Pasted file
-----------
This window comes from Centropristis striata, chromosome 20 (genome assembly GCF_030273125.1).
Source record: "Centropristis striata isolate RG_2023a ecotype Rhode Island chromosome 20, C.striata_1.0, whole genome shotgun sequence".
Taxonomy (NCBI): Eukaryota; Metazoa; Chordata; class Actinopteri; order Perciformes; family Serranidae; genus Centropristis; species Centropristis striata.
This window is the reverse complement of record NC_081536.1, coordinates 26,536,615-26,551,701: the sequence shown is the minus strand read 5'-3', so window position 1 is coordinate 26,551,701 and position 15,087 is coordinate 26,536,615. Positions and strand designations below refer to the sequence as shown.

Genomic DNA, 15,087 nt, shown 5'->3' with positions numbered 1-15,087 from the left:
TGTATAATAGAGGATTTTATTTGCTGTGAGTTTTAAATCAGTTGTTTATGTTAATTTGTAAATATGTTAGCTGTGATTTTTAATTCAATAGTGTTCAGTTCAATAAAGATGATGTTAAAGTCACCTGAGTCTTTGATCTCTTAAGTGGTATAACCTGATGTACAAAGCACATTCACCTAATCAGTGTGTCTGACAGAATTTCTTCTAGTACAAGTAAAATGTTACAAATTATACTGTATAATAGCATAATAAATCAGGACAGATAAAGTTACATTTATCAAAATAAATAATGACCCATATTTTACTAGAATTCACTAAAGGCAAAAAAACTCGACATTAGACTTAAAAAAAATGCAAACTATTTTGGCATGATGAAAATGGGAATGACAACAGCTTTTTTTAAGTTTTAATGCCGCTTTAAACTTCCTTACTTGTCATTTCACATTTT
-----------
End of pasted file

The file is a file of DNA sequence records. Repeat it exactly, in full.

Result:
This window comes from Centropristis striata, chromosome 20 (genome assembly GCF_030273125.1).
Source record: "Centropristis striata isolate RG_2023a ecotype Rhode Island chromosome 20, C.striata_1.0, whole genome shotgun sequence".
Taxonomy (NCBI): Eukaryota; Metazoa; Chordata; class Actinopteri; order Perciformes; family Serranidae; genus Centropristis; species Centropristis striata.
This window is the reverse complement of record NC_081536.1, coordinates 26,536,615-26,551,701: the sequence shown is the minus strand read 5'-3', so window position 1 is coordinate 26,551,701 and position 15,087 is coordinate 26,536,615. Positions and strand designations below refer to the sequence as shown.

Genomic DNA, 15,087 nt, shown 5'->3' with positions numbered 1-15,087 from the left:
TGTATAATAGAGGATTTTATTTGCTGTGAGTTTTAAATCAGTTGTTTATGTTAATTTGTAAATATGTTAGCTGTGATTTTTAATTCAATAGTGTTCAGTTCAATAAAGATGATGTTAAAGTCACCTGAGTCTTTGATCTCTTAAGTGGTATAACCTGATGTACAAAGCACATTCACCTAATCAGTGTGTCTGACAGAATTTCTTCTAGTACAAGTAAAATGTTACAAATTATACTGTATAATAGCATAATAAATCAGGACAGATAAAGTTACATTTATCAAAATAAATAATGACCCATATTTTACTAGAATTCACTAAAGGCAAAAAAACTCGACATTAGACTTAAAAAAAATGCAAACTATTTTGGCATGATGAAAATGGGAATGACAACAGCTTTTTTTAAGTTTTAATGCCGCTTTAAACTTCCTTACTTGTCATTTCACATTTT